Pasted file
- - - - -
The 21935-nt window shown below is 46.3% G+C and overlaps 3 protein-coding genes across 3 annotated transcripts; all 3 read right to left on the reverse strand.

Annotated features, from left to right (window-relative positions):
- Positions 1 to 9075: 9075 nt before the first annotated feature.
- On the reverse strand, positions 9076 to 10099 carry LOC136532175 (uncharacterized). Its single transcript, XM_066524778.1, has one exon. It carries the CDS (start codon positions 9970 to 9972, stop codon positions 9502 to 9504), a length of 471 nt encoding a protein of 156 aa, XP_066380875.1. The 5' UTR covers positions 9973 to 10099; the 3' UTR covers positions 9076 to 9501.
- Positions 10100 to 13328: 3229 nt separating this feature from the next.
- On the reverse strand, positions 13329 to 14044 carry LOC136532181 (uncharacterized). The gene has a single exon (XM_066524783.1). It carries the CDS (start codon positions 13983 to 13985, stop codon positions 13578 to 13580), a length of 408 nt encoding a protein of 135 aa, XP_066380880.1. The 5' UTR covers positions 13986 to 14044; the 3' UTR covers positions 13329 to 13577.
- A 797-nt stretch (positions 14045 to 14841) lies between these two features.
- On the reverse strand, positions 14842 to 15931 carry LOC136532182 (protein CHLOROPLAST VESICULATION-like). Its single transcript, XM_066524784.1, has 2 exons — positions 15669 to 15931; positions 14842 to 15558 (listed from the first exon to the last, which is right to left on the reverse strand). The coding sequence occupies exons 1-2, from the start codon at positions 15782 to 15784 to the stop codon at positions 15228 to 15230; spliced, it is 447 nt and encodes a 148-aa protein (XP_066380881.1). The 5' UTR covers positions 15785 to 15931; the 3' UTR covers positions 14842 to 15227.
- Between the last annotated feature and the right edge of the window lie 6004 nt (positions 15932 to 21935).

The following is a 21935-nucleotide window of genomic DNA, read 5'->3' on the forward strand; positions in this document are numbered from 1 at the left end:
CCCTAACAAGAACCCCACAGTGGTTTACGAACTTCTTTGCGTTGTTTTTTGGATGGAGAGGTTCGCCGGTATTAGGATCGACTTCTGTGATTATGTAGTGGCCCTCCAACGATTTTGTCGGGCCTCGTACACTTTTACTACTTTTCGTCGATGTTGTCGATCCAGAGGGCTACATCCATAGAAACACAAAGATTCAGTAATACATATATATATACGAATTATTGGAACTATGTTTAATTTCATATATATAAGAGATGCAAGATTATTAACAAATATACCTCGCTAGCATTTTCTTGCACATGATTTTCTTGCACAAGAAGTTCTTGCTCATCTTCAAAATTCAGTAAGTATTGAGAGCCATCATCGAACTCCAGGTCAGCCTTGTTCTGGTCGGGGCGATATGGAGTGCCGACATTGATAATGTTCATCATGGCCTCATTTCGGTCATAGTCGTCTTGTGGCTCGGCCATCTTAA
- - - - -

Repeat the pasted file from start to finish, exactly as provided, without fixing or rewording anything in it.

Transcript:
The 21935-nt window shown below is 46.3% G+C and overlaps 3 protein-coding genes across 3 annotated transcripts; all 3 read right to left on the reverse strand.

Annotated features, from left to right (window-relative positions):
- Positions 1 to 9075: 9075 nt before the first annotated feature.
- On the reverse strand, positions 9076 to 10099 carry LOC136532175 (uncharacterized). Its single transcript, XM_066524778.1, has one exon. It carries the CDS (start codon positions 9970 to 9972, stop codon positions 9502 to 9504), a length of 471 nt encoding a protein of 156 aa, XP_066380875.1. The 5' UTR covers positions 9973 to 10099; the 3' UTR covers positions 9076 to 9501.
- Positions 10100 to 13328: 3229 nt separating this feature from the next.
- On the reverse strand, positions 13329 to 14044 carry LOC136532181 (uncharacterized). The gene has a single exon (XM_066524783.1). It carries the CDS (start codon positions 13983 to 13985, stop codon positions 13578 to 13580), a length of 408 nt encoding a protein of 135 aa, XP_066380880.1. The 5' UTR covers positions 13986 to 14044; the 3' UTR covers positions 13329 to 13577.
- A 797-nt stretch (positions 14045 to 14841) lies between these two features.
- On the reverse strand, positions 14842 to 15931 carry LOC136532182 (protein CHLOROPLAST VESICULATION-like). Its single transcript, XM_066524784.1, has 2 exons — positions 15669 to 15931; positions 14842 to 15558 (listed from the first exon to the last, which is right to left on the reverse strand). The coding sequence occupies exons 1-2, from the start codon at positions 15782 to 15784 to the stop codon at positions 15228 to 15230; spliced, it is 447 nt and encodes a 148-aa protein (XP_066380881.1). The 5' UTR covers positions 15785 to 15931; the 3' UTR covers positions 14842 to 15227.
- Between the last annotated feature and the right edge of the window lie 6004 nt (positions 15932 to 21935).

The following is a 21935-nucleotide window of genomic DNA, read 5'->3' on the forward strand; positions in this document are numbered from 1 at the left end:
CCCTAACAAGAACCCCACAGTGGTTTACGAACTTCTTTGCGTTGTTTTTTGGATGGAGAGGTTCGCCGGTATTAGGATCGACTTCTGTGATTATGTAGTGGCCCTCCAACGATTTTGTCGGGCCTCGTACACTTTTACTACTTTTCGTCGATGTTGTCGATCCAGAGGGCTACATCCATAGAAACACAAAGATTCAGTAATACATATATATATACGAATTATTGGAACTATGTTTAATTTCATATATATAAGAGATGCAAGATTATTAACAAATATACCTCGCTAGCATTTTCTTGCACATGATTTTCTTGCACAAGAAGTTCTTGCTCATCTTCAAAATTCAGTAAGTATTGAGAGCCATCATCGAACTCCAGGTCAGCCTTGTTCTGGTCGGGGCGATATGGAGTGCCGACATTGATAATGTTCATCATGGCCTCATTTCGGTCATAGTCGTCTTGTGGCTCGGCCATCTTAA